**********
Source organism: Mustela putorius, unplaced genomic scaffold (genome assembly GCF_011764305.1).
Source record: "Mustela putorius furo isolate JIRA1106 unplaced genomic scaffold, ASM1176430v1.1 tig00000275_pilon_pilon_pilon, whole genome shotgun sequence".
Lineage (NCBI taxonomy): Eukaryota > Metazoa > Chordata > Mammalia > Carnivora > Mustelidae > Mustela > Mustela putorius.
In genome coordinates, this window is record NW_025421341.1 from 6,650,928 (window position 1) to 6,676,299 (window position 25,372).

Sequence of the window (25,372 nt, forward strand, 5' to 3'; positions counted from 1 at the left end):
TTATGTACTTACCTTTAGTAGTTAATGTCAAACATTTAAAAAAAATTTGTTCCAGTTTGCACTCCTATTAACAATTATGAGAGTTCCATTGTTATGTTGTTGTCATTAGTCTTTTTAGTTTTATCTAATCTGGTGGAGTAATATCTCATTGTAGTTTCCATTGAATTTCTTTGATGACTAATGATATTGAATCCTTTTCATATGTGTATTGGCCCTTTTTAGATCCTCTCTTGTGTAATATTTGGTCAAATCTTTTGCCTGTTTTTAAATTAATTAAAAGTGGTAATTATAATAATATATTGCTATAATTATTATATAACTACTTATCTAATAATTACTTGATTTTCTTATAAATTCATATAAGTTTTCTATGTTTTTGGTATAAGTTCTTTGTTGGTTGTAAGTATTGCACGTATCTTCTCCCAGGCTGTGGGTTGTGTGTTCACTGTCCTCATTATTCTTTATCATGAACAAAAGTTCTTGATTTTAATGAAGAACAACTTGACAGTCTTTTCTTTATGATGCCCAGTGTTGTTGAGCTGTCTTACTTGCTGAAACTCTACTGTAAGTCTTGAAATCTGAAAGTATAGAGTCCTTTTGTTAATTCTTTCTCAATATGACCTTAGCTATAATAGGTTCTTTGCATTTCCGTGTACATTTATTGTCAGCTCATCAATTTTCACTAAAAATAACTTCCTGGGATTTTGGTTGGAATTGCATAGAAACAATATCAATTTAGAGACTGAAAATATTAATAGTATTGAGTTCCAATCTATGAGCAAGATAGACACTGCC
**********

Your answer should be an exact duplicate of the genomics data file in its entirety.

Source organism: Mustela putorius, unplaced genomic scaffold (genome assembly GCF_011764305.1).
Source record: "Mustela putorius furo isolate JIRA1106 unplaced genomic scaffold, ASM1176430v1.1 tig00000275_pilon_pilon_pilon, whole genome shotgun sequence".
Lineage (NCBI taxonomy): Eukaryota > Metazoa > Chordata > Mammalia > Carnivora > Mustelidae > Mustela > Mustela putorius.
In genome coordinates, this window is record NW_025421341.1 from 6,650,928 (window position 1) to 6,676,299 (window position 25,372).

Sequence of the window (25,372 nt, forward strand, 5' to 3'; positions counted from 1 at the left end):
TTATGTACTTACCTTTAGTAGTTAATGTCAAACATTTAAAAAAAATTTGTTCCAGTTTGCACTCCTATTAACAATTATGAGAGTTCCATTGTTATGTTGTTGTCATTAGTCTTTTTAGTTTTATCTAATCTGGTGGAGTAATATCTCATTGTAGTTTCCATTGAATTTCTTTGATGACTAATGATATTGAATCCTTTTCATATGTGTATTGGCCCTTTTTAGATCCTCTCTTGTGTAATATTTGGTCAAATCTTTTGCCTGTTTTTAAATTAATTAAAAGTGGTAATTATAATAATATATTGCTATAATTATTATATAACTACTTATCTAATAATTACTTGATTTTCTTATAAATTCATATAAGTTTTCTATGTTTTTGGTATAAGTTCTTTGTTGGTTGTAAGTATTGCACGTATCTTCTCCCAGGCTGTGGGTTGTGTGTTCACTGTCCTCATTATTCTTTATCATGAACAAAAGTTCTTGATTTTAATGAAGAACAACTTGACAGTCTTTTCTTTATGATGCCCAGTGTTGTTGAGCTGTCTTACTTGCTGAAACTCTACTGTAAGTCTTGAAATCTGAAAGTATAGAGTCCTTTTGTTAATTCTTTCTCAATATGACCTTAGCTATAATAGGTTCTTTGCATTTCCGTGTACATTTATTGTCAGCTCATCAATTTTCACTAAAAATAACTTCCTGGGATTTTGGTTGGAATTGCATAGAAACAATATCAATTTAGAGACTGAAAATATTAATAGTATTGAGTTCCAATCTATGAGCAAGATAGACACTGCC